Challenging Q2 leads to net loss for Alpha

ALPHA Natural Resources has posted a net loss of $US513 million ($A553 million) for the second quarter, up from the $186 million net loss it posted in the second quarter last year.

Noel Dyson

The result includes a $309 million non-cash goodwill impairment charge and, excluding other items including asset impairment and restructuring, merger related expenses, provision for regulatory costs and loss on early debt extinguishment, the net loss for the quarter falls to $123 million.

The earnings before interest, tax, depreciation and amortisation result for the second quarter was a loss of $251 million, compared with a gain of $3 million in the previous corresponding period.

Alpha finished the quarter with a total liquidity of $2.4 billion, consisting of cash, cash equivalents and marketable securities of more than $1.4 billion, which includes about 9.5 million shares in Rice Energy and nearly $1 billion under the company’s secured credit facility.

Total long-term debt, net of debt discounts and including the portion of long-term debt as of June 30, was about $3.9 billion, which includes about $154 million of senior convertible notes that mature next year.

The company used $217 million during the quarter, compared to $2 million in cash provided by operating activities for the previous corresponding period.

The final cash payment, net of insurance recoveries, of $165 million for settlement of the shareholder class action lawsuit, was part of the cash used in the quarter.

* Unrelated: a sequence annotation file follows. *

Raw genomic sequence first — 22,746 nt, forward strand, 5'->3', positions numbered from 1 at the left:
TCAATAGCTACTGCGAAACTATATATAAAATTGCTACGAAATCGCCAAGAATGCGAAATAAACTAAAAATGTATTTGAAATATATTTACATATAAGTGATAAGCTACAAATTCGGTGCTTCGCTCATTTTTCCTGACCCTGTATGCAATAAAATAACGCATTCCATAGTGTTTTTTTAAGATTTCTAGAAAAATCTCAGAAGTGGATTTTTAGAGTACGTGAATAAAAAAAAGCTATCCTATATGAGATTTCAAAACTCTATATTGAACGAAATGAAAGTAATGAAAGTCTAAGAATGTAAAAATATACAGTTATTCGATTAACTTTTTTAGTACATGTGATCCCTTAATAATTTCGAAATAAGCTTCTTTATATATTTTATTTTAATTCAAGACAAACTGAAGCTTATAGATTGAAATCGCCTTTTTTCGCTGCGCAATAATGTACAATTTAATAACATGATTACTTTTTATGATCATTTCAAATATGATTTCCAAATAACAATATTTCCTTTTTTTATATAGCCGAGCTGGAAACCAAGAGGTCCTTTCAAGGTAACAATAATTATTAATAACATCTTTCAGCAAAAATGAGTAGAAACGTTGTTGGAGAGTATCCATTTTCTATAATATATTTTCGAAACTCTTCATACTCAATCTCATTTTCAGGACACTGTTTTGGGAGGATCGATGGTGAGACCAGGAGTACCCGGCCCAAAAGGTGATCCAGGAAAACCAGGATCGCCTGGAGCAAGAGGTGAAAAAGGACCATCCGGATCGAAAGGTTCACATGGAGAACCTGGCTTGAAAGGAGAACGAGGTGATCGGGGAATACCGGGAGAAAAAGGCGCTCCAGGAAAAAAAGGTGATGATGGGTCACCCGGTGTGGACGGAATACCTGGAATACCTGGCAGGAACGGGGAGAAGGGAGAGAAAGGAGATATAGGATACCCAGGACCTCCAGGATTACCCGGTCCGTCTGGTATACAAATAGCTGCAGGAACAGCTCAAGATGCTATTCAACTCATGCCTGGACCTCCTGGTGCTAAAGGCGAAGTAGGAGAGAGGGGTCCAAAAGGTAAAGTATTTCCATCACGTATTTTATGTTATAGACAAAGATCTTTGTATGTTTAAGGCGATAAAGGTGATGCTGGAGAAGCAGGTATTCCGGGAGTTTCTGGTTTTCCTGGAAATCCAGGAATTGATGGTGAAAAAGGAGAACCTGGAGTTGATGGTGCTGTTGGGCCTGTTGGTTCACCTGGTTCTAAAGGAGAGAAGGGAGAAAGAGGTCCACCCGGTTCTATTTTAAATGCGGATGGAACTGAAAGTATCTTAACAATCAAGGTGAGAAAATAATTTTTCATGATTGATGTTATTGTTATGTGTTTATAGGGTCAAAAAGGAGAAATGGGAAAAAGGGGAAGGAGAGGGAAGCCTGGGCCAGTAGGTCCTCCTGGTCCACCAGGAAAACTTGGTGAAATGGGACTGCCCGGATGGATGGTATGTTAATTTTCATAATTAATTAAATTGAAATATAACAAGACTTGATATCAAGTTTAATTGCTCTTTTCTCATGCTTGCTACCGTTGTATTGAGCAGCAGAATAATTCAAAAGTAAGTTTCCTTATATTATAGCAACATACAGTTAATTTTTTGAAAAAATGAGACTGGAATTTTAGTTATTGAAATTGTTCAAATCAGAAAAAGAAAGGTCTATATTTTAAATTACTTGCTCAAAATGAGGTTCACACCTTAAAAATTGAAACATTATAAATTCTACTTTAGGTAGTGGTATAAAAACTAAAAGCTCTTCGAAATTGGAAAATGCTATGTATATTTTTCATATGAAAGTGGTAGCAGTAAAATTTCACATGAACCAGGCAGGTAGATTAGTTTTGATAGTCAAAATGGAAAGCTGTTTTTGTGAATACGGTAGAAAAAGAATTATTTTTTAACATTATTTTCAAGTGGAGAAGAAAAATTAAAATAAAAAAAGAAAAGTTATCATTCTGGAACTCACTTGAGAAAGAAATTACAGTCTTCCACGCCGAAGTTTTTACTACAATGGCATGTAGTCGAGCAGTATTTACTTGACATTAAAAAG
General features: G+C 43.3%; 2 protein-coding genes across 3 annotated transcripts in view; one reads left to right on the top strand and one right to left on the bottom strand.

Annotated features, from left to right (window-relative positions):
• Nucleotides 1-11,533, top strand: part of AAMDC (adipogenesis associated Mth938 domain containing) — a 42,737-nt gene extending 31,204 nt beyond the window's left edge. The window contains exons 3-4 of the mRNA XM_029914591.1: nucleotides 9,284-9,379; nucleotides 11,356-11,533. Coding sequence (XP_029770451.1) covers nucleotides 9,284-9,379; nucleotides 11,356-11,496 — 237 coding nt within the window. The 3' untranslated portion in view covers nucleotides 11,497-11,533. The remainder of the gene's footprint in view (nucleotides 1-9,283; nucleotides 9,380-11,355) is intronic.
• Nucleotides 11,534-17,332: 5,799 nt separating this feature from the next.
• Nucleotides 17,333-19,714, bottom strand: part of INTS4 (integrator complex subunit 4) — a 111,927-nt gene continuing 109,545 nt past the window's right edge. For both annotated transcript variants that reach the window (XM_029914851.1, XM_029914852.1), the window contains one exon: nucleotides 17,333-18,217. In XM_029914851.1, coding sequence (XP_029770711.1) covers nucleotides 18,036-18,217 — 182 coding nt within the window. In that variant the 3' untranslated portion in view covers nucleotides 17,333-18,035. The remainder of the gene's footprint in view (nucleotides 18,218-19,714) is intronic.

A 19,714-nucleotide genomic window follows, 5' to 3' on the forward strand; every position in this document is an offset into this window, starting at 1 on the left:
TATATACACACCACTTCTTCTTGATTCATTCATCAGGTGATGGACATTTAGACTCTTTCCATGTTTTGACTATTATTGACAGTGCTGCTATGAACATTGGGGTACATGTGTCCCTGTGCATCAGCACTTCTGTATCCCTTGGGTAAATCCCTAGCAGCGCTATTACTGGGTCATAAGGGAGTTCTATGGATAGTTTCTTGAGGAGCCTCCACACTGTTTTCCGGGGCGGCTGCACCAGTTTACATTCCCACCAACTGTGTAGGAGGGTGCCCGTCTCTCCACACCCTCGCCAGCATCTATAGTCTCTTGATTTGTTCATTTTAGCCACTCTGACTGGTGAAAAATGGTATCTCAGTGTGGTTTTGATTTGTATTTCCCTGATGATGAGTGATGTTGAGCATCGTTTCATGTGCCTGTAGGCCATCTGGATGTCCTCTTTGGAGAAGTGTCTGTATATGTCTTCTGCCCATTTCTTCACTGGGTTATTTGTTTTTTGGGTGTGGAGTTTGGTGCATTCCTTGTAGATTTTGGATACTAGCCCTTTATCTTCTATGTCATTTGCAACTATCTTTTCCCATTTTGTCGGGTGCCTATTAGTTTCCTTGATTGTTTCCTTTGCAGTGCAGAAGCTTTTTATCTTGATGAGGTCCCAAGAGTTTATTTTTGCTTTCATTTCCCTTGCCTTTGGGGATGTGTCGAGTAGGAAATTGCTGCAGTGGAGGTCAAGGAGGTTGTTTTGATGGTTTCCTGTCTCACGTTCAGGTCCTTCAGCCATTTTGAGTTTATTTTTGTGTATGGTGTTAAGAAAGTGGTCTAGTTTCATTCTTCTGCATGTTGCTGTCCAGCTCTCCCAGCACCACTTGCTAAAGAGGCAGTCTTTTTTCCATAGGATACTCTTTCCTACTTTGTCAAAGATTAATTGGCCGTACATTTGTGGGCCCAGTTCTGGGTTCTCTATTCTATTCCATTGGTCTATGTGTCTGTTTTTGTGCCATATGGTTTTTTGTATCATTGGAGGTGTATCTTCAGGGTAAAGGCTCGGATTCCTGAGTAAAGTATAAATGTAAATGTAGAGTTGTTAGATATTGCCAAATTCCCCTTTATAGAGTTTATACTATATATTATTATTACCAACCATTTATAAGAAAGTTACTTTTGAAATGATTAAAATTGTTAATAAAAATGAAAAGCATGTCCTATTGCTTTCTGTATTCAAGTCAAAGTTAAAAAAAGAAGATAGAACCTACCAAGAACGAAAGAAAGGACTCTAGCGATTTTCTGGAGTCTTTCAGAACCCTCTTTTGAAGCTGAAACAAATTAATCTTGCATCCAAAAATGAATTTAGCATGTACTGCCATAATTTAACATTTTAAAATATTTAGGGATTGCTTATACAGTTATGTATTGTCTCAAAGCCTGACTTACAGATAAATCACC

Capital expenditures for the second quarter were $43 million, down from the $63 million for the second quarter of 2013.

Alpha is another company that has been cruelled by the difficult coal markets.

Company chairman and CEO Kevin Crutchfield said the coal markets had been extremely challenging in the second quarter with “the metallurgical coal benchmark below $120 per tonne, API2 pricing below the break-even point for most US producers and domestic thermal pricing stagnating amid softer natural gas prices, increased imports [primarily from Colombia] and increased volumes of lower quality metallurgical coal crossing over into the thermal markets”

During the period Alpha concentrated on cutting costs in its operations.

“We are pleased that our previously announced cost initiatives are yielding good results, including multi-year lows in eastern adjusted cost of coal sales at $62.01 per [short] ton,” Crutchfield said.

“Although PRB [Powder River Basin] costs came in above our expectations, this was primarily due to rail underperformance, which continues to significantly hinder shipment volumes across all regions, especially in the PRB.

“As a result, our second quarter PRB shipment volumes were 1.5 million tons below first quarter levels.”

Alpha management had been quietly confident in the first quarter that the bottom had been reached for the metallurgical coal prices.

Sadly, prices remained sluggish and there does not appear to be any imminent catalyst for their rebound.

Thermal coal pricing has also not improved as conventional wisdom suggested might happen.

Due to the weak market conditions and uncertain geology, Alpha has decided to operate its Emerald longwall mine only through the panel in district D, which means it will likely cease production in the second half of 2015.

While this decision is expected to reduce the company’s Pittsburgh seam longwall volumes after 2015, the company is pursuing initiatives at the Cumberland mine (idled last month), to increase volumes and broaden market exposure, which should make up some of the margin loss form the higher cost Emerald longwall mine.

While Alpha continues to take tough decisions on its operations, it has continued to focus on its “Running Right” safety program.

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